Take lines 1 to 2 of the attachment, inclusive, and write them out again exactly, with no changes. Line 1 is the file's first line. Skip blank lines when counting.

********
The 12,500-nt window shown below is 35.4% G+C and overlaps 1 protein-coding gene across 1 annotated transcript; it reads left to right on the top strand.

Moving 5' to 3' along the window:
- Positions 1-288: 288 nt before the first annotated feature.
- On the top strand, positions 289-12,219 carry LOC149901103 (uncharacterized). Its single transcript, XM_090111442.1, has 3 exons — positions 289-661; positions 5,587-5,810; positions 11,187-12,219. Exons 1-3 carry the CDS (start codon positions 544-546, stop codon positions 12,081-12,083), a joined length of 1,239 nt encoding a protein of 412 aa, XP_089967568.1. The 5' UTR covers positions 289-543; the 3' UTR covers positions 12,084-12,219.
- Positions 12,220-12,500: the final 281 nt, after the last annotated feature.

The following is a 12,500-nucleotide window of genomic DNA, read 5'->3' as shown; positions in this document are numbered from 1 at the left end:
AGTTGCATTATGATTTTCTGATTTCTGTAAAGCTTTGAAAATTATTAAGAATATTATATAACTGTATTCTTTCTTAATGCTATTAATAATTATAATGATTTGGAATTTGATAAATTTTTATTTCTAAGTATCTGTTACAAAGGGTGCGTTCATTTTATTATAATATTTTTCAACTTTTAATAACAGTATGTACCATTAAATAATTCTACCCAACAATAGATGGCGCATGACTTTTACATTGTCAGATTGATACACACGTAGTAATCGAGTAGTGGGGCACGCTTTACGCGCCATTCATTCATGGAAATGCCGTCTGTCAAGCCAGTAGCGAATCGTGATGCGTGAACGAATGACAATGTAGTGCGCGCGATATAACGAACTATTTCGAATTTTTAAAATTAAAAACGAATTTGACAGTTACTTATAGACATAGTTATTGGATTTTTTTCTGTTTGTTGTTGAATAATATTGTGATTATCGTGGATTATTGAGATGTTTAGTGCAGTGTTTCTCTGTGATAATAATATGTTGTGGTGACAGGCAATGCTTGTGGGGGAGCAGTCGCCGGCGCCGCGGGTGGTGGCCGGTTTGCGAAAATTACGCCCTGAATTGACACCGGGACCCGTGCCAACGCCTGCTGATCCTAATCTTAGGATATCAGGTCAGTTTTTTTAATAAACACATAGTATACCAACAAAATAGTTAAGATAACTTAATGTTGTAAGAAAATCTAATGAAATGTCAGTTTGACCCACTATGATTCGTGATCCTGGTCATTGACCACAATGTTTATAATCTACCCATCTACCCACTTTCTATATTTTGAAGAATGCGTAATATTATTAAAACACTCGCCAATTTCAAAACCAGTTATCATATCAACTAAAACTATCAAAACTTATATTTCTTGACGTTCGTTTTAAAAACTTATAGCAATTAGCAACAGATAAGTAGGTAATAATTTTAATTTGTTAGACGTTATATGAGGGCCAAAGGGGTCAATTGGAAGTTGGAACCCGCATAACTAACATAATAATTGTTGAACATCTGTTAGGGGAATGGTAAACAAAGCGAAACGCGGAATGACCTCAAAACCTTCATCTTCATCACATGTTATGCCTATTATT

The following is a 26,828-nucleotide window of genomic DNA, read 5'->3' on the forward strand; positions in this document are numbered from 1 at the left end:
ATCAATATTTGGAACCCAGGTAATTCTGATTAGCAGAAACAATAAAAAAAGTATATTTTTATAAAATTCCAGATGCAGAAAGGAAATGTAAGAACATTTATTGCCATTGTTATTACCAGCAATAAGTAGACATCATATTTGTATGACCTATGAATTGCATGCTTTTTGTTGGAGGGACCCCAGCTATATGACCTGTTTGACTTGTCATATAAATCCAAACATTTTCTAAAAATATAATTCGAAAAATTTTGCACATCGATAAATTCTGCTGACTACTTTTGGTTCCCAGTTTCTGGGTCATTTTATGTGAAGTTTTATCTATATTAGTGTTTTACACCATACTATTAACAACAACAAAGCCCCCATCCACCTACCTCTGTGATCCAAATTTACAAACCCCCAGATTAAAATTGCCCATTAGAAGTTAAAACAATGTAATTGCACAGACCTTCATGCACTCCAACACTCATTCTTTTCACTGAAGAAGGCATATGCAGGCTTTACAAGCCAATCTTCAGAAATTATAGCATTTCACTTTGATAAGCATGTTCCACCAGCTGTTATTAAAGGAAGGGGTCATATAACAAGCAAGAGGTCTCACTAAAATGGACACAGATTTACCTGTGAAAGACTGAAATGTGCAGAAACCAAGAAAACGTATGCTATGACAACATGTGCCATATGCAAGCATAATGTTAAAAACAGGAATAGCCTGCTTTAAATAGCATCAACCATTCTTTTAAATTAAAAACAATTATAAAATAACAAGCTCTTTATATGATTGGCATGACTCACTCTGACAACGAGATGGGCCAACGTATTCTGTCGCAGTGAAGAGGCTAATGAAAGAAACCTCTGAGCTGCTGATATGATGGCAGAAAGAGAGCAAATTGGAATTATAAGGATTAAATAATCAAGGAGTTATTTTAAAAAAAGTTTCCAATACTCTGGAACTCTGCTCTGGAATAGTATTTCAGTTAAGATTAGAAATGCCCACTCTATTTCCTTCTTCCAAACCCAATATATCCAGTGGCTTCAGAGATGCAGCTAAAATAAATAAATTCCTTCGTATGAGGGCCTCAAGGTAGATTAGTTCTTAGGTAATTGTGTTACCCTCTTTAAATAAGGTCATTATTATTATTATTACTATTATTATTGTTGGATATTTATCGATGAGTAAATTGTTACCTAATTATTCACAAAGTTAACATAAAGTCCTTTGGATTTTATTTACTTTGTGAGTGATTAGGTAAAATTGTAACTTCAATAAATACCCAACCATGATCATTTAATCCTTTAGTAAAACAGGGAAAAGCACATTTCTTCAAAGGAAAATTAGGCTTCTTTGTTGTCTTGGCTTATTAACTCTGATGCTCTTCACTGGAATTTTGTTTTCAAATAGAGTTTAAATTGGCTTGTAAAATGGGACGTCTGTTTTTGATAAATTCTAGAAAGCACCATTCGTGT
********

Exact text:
The 12,500-nt window shown below is 35.4% G+C and overlaps 1 protein-coding gene across 1 annotated transcript; it reads left to right on the top strand.

Moving 5' to 3' along the window: